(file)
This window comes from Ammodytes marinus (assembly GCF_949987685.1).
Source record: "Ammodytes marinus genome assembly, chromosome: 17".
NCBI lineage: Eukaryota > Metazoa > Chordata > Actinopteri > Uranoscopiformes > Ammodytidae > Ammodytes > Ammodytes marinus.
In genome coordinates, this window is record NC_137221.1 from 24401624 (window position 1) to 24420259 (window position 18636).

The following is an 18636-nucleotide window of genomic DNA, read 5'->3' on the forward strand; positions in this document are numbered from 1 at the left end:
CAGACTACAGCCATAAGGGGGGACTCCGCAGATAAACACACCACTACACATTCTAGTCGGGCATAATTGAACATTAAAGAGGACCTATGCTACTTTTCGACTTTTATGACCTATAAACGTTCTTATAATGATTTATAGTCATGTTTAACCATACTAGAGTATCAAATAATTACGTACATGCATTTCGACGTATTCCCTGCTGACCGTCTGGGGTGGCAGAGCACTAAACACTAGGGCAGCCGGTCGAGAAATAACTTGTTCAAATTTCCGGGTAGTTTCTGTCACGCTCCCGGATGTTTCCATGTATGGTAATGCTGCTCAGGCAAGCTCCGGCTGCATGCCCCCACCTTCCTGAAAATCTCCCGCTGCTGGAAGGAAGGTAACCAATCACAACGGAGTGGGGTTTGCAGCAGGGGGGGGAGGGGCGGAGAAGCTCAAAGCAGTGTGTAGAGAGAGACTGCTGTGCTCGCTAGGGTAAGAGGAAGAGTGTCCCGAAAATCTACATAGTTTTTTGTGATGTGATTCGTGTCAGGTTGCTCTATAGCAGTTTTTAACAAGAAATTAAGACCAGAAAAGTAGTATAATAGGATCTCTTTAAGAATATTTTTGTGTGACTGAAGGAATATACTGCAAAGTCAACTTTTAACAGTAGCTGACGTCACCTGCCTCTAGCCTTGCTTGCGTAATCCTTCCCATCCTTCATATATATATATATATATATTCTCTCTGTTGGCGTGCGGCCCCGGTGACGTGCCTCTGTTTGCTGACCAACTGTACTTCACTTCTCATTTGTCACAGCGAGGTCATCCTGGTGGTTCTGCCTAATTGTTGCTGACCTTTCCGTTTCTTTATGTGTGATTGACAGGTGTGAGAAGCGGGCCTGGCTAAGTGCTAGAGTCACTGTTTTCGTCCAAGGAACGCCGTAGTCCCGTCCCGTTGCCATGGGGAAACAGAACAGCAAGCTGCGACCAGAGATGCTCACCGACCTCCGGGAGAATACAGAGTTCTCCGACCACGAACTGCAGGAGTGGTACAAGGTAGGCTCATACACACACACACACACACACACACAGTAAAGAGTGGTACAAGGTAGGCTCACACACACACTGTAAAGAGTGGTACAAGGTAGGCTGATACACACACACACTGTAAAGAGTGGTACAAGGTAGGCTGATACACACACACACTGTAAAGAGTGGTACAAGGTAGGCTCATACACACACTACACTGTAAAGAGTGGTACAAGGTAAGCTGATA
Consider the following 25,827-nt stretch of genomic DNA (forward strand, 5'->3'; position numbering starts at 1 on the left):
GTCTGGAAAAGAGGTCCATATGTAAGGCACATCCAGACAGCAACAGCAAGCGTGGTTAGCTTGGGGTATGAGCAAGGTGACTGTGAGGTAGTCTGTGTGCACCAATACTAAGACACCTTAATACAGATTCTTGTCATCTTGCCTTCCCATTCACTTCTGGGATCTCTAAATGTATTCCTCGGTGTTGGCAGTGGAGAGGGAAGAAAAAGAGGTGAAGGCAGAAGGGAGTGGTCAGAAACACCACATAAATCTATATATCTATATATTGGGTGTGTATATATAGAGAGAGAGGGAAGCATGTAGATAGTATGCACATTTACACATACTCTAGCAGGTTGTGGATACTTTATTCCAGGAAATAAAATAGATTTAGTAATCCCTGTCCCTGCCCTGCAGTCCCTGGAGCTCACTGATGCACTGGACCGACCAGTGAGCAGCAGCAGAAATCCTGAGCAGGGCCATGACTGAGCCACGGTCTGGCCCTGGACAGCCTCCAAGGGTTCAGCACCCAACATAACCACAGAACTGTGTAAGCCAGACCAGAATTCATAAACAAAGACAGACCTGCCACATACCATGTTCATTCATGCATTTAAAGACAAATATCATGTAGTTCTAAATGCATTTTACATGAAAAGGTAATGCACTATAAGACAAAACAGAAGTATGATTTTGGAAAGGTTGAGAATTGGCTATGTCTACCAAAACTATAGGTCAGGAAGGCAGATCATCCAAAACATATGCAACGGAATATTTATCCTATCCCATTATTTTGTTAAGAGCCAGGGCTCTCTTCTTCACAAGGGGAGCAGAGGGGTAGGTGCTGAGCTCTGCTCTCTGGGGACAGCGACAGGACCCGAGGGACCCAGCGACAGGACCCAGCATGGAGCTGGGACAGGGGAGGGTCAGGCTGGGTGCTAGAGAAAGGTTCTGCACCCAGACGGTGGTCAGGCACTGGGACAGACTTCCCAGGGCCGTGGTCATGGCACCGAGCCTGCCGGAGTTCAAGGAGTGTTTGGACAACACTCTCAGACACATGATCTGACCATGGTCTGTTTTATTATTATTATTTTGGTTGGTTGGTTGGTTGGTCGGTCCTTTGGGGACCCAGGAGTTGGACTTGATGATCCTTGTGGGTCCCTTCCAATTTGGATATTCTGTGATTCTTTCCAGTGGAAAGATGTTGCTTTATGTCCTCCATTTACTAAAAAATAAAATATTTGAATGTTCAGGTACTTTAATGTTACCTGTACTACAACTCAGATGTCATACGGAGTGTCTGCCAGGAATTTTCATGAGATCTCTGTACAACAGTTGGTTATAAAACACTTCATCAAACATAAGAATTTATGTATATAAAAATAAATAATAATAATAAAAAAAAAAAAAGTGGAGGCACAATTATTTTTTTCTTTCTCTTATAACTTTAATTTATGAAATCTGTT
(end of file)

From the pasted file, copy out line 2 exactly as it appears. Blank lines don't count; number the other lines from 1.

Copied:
Source record: "Ammodytes marinus genome assembly, chromosome: 17".